There has been a long standing debate in evolution of the possibility of sympatric speciation, that is, speciation between two coterminous populations. Well, here is evidence from some fish of it happening, at least in the first stages, so that genetic differentiation is minimal to non-existent. I don't know how common sympatry is, but I've been to other talks pointing to similar phenomena in other taxa, so I think there has been a detection bias toward allopatry.
But anyway, species concepts are a bugger. The main point is that population differentiation need not always be preconditioned on geographic separation.
I'm wondering if speciation within coterminous populations would be a much slower process allopatric speciation?
"need not always be preconditioned on geographic separation."
Species concepts definitely are a bugger. What is really inscrutable to me is how sympatric populations manage the speciation at all. It must be because of some degree of genetic isolation within a subset of the coterminous populations, no? I have no problem getting a grasp on allopatric, isolated speciation -- the only way I ever learned/ thought it could occur. To me, sympatric speciation is like trying to breed something against itself & get distinctiveness. **((puzzled))**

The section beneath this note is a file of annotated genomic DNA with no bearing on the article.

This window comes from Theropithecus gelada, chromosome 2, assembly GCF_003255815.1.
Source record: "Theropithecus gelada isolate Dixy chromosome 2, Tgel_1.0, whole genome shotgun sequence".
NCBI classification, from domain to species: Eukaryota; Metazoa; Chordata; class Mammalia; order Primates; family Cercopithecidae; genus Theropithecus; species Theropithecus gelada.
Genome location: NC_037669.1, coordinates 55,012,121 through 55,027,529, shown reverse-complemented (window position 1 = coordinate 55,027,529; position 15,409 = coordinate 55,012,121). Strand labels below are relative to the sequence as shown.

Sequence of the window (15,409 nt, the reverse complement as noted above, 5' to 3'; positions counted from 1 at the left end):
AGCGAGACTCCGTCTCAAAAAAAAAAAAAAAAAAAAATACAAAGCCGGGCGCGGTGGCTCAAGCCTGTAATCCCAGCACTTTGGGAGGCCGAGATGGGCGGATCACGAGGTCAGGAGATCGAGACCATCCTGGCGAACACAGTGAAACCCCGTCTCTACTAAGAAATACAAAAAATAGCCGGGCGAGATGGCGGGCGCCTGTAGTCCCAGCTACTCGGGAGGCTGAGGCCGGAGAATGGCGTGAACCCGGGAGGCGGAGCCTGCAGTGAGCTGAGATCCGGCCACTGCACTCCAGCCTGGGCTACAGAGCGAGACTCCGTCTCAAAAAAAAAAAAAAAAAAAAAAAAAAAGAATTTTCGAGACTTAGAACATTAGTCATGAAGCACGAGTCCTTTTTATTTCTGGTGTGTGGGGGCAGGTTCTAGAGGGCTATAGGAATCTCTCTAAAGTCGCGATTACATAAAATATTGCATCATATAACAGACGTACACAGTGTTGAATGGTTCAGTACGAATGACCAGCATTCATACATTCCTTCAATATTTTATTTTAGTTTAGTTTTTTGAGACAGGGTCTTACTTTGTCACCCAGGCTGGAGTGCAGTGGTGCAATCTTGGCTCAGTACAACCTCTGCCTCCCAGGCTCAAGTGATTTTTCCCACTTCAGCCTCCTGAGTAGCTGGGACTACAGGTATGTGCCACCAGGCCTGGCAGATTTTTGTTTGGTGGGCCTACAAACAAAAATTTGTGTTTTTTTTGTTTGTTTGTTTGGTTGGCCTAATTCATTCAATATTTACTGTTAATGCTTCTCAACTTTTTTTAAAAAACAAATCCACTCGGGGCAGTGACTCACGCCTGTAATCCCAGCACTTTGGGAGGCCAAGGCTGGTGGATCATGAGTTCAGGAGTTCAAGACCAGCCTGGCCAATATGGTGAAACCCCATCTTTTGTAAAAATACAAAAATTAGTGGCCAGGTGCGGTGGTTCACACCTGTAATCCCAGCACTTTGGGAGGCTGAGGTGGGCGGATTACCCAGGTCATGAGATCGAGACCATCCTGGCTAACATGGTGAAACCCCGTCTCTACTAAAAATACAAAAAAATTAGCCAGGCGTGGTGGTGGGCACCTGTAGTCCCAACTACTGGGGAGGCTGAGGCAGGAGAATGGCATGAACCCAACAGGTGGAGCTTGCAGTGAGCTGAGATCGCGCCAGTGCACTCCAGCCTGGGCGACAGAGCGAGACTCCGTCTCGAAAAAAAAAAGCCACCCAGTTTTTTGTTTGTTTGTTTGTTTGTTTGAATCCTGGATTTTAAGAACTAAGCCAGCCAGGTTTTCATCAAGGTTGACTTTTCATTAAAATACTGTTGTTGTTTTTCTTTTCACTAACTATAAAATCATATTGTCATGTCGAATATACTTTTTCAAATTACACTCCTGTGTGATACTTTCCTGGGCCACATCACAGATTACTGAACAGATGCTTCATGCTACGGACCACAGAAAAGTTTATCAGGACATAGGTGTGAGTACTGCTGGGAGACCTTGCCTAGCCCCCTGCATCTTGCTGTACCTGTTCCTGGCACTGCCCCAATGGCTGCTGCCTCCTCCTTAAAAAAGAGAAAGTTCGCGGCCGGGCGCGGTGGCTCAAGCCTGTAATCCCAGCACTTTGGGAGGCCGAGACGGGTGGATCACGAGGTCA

Thanks for the article.
'destabilizing selection' (i think that's the term) provides a great theoretical example for it. Using length as an example, let's assume a situation in which both the super-long ones and the super-short ones have a lower mortality than the 'average' ones. Assuming that there's a high heritability for length, then mixed mating of super long against super short would result in fewer surviving offspring than those where they assorted according to length in mating habits.
This would provide a way in which a single population would develop mating isolation dependent upon a heritable trait, which I'd think would provide adequate (although imperfect) separation, certainly enough for speciation given a long enough window.